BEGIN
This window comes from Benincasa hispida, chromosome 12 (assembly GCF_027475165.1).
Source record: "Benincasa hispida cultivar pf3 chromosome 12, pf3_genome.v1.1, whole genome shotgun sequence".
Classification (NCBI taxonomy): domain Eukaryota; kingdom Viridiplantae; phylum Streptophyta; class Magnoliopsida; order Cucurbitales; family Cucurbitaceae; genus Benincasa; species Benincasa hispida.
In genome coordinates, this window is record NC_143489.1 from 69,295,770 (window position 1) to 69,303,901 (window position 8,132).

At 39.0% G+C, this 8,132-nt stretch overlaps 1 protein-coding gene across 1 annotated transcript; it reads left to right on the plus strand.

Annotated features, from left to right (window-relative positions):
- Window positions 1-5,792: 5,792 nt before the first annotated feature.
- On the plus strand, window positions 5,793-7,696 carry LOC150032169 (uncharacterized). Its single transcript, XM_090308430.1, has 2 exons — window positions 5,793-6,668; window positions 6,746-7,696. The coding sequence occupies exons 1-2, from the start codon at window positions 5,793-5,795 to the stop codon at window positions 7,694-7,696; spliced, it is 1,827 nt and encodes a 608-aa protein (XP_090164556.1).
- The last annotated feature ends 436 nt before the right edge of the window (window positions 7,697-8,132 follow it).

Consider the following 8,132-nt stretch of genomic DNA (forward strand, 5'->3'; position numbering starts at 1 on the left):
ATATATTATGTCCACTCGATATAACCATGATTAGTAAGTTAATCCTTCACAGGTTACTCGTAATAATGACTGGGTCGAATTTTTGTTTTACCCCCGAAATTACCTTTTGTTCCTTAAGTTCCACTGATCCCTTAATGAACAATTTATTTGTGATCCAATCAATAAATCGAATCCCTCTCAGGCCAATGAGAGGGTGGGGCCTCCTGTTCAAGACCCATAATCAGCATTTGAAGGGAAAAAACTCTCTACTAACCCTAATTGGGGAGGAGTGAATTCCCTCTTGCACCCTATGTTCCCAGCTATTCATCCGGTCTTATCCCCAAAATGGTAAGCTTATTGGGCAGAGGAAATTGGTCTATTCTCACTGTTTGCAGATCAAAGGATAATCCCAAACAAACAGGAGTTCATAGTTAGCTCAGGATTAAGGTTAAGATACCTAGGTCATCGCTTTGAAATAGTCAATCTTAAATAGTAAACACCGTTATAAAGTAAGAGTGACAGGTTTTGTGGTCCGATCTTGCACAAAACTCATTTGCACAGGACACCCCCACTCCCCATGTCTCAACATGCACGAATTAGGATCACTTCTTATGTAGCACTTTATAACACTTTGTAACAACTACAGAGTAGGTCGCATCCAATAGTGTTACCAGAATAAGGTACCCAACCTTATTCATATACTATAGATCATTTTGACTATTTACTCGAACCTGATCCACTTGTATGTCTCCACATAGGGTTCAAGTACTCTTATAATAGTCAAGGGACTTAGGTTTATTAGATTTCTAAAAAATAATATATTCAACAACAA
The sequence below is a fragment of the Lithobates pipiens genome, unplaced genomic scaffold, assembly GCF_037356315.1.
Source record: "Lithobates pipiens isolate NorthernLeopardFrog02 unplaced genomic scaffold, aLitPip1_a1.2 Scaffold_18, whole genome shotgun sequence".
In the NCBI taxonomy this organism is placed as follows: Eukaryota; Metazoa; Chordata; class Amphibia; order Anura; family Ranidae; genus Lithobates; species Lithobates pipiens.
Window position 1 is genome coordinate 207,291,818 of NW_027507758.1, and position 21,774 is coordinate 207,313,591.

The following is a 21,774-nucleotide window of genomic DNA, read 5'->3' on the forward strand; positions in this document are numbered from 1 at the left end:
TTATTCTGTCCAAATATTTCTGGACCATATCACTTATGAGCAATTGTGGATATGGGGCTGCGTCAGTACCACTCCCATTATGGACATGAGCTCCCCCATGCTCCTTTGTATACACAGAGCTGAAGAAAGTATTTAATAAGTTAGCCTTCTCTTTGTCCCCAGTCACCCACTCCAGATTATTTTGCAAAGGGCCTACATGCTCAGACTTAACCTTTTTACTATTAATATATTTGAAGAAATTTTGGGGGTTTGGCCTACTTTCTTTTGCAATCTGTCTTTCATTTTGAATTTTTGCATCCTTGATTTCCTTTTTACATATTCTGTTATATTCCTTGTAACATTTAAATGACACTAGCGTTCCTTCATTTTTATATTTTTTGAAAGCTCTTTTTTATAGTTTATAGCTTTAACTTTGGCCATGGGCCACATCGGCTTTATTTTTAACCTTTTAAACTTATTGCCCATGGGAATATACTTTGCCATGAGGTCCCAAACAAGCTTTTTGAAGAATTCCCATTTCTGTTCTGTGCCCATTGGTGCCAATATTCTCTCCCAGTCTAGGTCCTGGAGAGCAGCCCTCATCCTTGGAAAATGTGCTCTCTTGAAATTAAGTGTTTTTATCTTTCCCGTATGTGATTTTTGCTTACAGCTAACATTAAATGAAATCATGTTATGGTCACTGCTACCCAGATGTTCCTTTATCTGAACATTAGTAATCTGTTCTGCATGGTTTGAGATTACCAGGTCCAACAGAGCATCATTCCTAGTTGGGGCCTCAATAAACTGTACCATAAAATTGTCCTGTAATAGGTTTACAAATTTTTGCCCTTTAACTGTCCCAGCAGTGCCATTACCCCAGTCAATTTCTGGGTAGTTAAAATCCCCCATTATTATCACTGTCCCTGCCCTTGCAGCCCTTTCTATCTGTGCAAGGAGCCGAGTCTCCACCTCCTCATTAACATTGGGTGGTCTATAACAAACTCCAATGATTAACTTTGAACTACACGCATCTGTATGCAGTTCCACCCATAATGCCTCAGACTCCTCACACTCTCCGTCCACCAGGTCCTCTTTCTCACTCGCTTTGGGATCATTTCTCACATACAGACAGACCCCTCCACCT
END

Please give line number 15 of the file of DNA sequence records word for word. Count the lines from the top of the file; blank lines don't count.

Window position 1 is genome coordinate 207,291,818 of NW_027507758.1, and position 21,774 is coordinate 207,313,591.